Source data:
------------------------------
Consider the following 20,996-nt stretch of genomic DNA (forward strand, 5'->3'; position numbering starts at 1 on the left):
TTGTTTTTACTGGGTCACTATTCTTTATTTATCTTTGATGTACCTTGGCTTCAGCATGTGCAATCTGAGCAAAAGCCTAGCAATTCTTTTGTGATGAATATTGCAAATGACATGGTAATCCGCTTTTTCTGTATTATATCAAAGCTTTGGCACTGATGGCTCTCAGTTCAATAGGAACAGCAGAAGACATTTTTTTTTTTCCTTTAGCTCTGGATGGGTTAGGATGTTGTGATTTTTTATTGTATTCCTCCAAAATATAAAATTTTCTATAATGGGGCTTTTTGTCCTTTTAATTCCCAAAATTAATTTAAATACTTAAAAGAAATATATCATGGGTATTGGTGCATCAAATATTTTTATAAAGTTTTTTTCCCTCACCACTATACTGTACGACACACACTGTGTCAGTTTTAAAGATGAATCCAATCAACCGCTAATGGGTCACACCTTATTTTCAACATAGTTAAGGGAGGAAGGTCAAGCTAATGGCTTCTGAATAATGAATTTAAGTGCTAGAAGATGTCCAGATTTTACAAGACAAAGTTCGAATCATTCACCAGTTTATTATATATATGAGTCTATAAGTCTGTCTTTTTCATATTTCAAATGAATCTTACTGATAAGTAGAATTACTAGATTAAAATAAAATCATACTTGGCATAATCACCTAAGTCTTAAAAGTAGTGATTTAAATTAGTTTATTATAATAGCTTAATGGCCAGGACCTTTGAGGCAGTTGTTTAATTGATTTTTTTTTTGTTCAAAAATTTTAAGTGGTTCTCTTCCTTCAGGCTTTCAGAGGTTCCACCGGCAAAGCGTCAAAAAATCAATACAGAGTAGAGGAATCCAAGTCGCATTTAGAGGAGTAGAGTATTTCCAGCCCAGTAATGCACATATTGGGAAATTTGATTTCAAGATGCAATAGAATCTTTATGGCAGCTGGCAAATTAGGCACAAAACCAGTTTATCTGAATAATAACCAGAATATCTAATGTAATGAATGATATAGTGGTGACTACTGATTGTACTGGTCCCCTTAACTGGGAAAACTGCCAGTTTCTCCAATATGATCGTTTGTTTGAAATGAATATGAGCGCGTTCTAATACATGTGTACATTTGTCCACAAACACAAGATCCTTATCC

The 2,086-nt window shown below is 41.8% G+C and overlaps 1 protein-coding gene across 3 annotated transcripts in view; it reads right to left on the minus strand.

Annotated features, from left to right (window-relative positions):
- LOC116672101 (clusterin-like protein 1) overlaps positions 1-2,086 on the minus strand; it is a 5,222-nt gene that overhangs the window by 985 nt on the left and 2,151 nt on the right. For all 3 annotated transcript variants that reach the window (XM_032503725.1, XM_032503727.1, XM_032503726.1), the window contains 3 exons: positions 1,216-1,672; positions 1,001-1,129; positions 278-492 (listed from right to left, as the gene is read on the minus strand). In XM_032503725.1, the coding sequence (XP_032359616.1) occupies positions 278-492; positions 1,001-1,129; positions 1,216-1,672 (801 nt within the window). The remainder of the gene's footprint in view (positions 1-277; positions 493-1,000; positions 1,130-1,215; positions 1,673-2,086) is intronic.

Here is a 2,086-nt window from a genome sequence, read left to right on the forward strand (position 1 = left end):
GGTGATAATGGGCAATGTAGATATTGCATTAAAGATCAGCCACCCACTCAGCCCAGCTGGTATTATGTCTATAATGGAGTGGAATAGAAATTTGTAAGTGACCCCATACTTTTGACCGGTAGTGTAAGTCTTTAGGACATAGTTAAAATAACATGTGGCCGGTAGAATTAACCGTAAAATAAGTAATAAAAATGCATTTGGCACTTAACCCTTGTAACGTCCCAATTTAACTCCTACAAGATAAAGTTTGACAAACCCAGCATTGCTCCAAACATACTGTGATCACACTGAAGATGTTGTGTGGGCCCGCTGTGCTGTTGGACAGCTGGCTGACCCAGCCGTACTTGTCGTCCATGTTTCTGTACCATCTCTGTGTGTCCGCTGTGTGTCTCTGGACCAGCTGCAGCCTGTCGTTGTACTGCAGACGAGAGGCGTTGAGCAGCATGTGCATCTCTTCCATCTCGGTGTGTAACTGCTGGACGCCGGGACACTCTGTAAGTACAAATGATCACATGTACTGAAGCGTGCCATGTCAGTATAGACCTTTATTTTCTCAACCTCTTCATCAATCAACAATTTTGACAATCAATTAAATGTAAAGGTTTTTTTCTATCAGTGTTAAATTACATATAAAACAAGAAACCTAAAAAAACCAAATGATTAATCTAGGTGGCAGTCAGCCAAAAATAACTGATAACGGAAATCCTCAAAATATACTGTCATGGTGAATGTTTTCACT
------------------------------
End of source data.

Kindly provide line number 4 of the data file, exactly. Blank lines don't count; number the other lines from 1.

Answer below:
Annotated features, from left to right (window-relative positions):